A recent proposal by a panel of experts at the Internal Affairs and Communications Ministry for more diverse forms of municipal assemblies seeks to address a grim challenge to sustaining democracy in Japan’s rural areas. Because of the rapidly aging and declining population, there is a shortage of people willing to run for their local assembly. In small towns and villages, a majority of assembly members win their seats uncontested.
Last year, a sparsely populated village in the mountains of Kochi Prefecture made headlines when it contemplated the idea of abolishing its elected assembly in favor of an all-resident council, which verges on direct democracy, because it feared that the assembly will soon become unsustainable amid a dearth of candidates. Although the village has shelved the idea for now, its problems are not unique and could potentially crop up in many other depopulated municipalities.
Currently, assemblies for prefectures, cities, towns and villages — the deliberative organs of local public entities under Article 93 of the Constitution — run on a uniform mechanism irrespective of size, with members directly elected by local residents voting on budgets and ordinances. The report compiled by the ministry panel last Monday proposed creating two new forms of local assemblies for small towns and villages. Each municipality will be asked to decide between maintaining the current mechanism or adopting one of the two new options.
The first option eases rules against assembly members concurrently holding another job. It is assumed that members are not exclusively working as an officeholder, and their compensation will be kept at supplementary levels. Assembly sessions will be held on weekends or weekday evenings to make holding down a regular job easier. Employees of other local governments as well as executives of companies that do business with the municipality will be eligible to be assembly members, which is barred under current prohibitions. To ensure fairness in business transactions with such companies, matters pertaining to contracts and the disposal of assets will be removed from the assembly’s jurisdiction.
The other option envisages an assembly composed of a small number of full-time elected members. During deliberations on important matters, randomly selected citizens will take part so that wider popular opinion is reflected, though such participants won’t be able to vote on the issue at hand. Both options seek to encourage employed people to run for assembly seats, for example by prohibiting employers from unfairly treating their workers who take time off to run for assembly seats.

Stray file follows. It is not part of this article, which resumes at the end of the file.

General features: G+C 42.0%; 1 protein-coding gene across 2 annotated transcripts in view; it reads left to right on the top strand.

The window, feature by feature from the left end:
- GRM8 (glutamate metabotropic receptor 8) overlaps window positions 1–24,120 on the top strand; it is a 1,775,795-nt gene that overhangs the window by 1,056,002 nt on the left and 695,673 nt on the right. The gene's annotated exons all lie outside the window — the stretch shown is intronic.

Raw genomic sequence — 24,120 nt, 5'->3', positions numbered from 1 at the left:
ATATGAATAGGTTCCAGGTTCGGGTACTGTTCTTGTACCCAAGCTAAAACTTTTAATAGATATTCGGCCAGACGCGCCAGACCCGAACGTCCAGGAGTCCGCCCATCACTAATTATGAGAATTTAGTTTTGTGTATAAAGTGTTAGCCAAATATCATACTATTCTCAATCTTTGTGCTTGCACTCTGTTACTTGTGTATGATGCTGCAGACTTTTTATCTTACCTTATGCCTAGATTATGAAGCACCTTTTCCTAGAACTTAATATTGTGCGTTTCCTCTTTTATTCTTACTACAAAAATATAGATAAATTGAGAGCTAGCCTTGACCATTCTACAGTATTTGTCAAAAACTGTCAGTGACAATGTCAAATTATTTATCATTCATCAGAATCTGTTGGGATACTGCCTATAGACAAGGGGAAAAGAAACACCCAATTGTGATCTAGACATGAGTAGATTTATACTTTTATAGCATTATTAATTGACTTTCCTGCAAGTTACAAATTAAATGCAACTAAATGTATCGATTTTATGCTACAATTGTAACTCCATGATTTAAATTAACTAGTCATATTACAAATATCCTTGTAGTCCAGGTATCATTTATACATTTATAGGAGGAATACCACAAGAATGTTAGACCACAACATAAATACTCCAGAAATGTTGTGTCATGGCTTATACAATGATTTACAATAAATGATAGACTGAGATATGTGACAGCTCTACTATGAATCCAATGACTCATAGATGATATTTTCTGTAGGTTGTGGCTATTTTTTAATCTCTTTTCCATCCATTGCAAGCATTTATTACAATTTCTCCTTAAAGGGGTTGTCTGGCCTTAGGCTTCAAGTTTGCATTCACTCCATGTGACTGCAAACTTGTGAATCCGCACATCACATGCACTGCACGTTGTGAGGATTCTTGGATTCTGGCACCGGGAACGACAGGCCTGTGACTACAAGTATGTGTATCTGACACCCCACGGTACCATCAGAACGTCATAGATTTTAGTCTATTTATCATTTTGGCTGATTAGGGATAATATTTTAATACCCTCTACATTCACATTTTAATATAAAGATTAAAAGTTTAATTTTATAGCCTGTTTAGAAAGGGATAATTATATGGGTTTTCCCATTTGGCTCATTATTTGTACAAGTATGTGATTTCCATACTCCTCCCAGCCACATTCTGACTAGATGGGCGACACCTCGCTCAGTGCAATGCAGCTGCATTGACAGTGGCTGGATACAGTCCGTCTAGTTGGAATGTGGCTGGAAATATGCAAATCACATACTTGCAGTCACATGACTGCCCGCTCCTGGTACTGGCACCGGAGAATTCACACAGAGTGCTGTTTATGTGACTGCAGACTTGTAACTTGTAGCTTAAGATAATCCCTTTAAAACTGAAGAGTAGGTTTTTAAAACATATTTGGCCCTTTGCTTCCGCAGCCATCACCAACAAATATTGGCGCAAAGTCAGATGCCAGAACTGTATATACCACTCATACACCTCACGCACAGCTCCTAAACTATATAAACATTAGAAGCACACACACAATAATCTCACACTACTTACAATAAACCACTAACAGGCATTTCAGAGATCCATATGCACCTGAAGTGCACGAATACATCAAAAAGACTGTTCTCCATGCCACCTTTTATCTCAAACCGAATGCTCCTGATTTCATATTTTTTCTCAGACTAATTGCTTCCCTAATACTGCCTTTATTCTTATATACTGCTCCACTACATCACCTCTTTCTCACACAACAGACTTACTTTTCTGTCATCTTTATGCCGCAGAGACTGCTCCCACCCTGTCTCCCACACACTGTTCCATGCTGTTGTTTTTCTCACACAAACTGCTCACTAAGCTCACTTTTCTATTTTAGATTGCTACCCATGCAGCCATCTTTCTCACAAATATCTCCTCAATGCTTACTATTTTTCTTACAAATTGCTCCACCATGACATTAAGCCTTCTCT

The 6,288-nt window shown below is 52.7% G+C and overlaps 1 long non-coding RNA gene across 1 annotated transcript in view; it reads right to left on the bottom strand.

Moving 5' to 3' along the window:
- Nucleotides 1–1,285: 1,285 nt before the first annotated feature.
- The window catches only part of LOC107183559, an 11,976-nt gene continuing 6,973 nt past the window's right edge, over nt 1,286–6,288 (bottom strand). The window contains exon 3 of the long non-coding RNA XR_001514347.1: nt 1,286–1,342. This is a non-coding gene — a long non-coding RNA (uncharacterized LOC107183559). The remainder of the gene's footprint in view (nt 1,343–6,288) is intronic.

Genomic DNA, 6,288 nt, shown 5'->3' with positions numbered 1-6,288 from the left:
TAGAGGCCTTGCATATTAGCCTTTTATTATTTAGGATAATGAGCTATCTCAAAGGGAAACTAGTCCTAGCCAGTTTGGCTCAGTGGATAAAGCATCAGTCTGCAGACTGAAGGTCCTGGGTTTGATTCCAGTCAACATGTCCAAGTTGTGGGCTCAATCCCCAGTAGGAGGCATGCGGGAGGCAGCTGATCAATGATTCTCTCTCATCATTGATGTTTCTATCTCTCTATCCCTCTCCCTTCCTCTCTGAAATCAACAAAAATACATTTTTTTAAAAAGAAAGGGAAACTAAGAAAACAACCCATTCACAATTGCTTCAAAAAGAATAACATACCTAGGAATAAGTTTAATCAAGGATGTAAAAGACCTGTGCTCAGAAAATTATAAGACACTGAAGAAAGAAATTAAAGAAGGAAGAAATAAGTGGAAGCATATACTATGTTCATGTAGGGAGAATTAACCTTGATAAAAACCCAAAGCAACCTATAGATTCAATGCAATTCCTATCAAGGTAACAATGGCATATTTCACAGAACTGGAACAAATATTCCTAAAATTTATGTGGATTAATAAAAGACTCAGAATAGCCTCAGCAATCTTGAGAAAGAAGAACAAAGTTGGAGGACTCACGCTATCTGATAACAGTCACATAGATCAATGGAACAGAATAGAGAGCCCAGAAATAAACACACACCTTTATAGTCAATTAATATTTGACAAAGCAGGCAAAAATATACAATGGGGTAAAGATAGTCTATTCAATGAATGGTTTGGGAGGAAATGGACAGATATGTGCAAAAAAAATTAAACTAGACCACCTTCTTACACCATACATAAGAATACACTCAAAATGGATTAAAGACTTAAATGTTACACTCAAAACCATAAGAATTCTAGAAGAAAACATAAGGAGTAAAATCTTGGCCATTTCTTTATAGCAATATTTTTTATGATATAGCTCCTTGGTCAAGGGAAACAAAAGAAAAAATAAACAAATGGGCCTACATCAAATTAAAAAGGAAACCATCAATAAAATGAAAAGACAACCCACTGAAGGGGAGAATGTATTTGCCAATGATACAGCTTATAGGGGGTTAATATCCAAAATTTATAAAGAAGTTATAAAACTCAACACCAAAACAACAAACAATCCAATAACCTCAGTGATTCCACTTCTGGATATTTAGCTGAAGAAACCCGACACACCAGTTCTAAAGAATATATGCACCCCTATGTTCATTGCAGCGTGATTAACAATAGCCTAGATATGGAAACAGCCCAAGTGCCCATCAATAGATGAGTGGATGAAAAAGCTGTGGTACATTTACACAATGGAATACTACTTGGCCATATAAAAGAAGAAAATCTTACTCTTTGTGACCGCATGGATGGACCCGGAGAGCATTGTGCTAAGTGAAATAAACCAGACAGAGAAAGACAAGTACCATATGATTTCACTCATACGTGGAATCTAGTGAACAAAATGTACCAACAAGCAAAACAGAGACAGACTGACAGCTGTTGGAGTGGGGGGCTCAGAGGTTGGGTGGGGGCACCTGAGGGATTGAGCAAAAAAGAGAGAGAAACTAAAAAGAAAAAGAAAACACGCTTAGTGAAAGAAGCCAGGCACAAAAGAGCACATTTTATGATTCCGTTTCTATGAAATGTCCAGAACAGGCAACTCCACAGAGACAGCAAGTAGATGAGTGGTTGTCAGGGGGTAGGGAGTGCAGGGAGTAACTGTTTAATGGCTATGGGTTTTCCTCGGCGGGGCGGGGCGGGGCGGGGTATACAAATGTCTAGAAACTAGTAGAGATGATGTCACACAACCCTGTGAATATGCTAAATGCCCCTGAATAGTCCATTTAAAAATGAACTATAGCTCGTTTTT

Behind the proposal — which was greeted with caution and protests by heads of municipal assemblies — is the growing shortage of candidates in assembly elections held by small municipalities. In the 2015 nationwide series of local elections, 21.8 percent of the assembly seats in towns and villages across Japan were won uncontested — meaning there were not enough candidates to necessitate an election. That ratio surged to 65 percent among municipalities with a population of less than 1,000. About 75 percent of members of town and village assemblies nationwide are age 60 or older, reflecting an unwillingness on the part of younger residents to run for such seats.
The Kochi Prefecture village of Okawa, whose population had declined from 4,000 in 1960 to just 400, was facing the prospect that not enough candidates would emerge in the next election to fill the six seats of its assembly. The internal affairs ministry report, however, concluded that the village’s idea of replacing its assembly with a resident council made up of every eligible citizen — which had previously been adopted only once, in the 1950s, in a remote island village off Tokyo — would not be feasible. It said the village would have too difficult a time gathering all of its residents, many of whom are elderly and lack consistent transportation means, for regular meetings.
The government plans to further weigh the proposal. Diversifying the forms of municipal assemblies may entail changing the power and functions of the assemblies, including relations with the heads of local governments, whose power they are supposed to check. But the situation demands a flexible approach to sustain democratic representation at the local level in the face of Japan’s demographic challenges. All possible means should be explored.
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